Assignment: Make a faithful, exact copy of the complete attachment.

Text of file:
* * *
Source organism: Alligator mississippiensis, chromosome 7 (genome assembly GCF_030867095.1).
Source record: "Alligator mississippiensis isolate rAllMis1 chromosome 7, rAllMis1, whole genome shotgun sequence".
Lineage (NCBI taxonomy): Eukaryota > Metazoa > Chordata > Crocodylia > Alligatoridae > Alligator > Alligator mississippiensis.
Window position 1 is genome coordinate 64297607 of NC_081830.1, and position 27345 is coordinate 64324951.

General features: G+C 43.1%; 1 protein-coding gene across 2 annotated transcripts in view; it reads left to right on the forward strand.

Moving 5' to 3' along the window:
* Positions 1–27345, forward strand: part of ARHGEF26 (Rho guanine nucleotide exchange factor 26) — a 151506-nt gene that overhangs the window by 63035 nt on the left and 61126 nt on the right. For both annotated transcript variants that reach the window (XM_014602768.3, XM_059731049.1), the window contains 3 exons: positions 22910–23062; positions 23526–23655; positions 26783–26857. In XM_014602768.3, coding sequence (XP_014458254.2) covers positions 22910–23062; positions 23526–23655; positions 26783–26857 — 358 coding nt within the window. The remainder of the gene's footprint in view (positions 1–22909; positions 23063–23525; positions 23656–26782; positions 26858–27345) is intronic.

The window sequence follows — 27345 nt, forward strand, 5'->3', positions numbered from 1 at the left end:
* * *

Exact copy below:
Source organism: Alligator mississippiensis, chromosome 7 (genome assembly GCF_030867095.1).
Source record: "Alligator mississippiensis isolate rAllMis1 chromosome 7, rAllMis1, whole genome shotgun sequence".
Lineage (NCBI taxonomy): Eukaryota > Metazoa > Chordata > Crocodylia > Alligatoridae > Alligator > Alligator mississippiensis.
Window position 1 is genome coordinate 64297607 of NC_081830.1, and position 27345 is coordinate 64324951.

General features: G+C 43.1%; 1 protein-coding gene across 2 annotated transcripts in view; it reads left to right on the forward strand.

Moving 5' to 3' along the window:
* Positions 1–27345, forward strand: part of ARHGEF26 (Rho guanine nucleotide exchange factor 26) — a 151506-nt gene that overhangs the window by 63035 nt on the left and 61126 nt on the right. For both annotated transcript variants that reach the window (XM_014602768.3, XM_059731049.1), the window contains 3 exons: positions 22910–23062; positions 23526–23655; positions 26783–26857. In XM_014602768.3, coding sequence (XP_014458254.2) covers positions 22910–23062; positions 23526–23655; positions 26783–26857 — 358 coding nt within the window. The remainder of the gene's footprint in view (positions 1–22909; positions 23063–23525; positions 23656–26782; positions 26858–27345) is intronic.

The window sequence follows — 27345 nt, forward strand, 5'->3', positions numbered from 1 at the left end: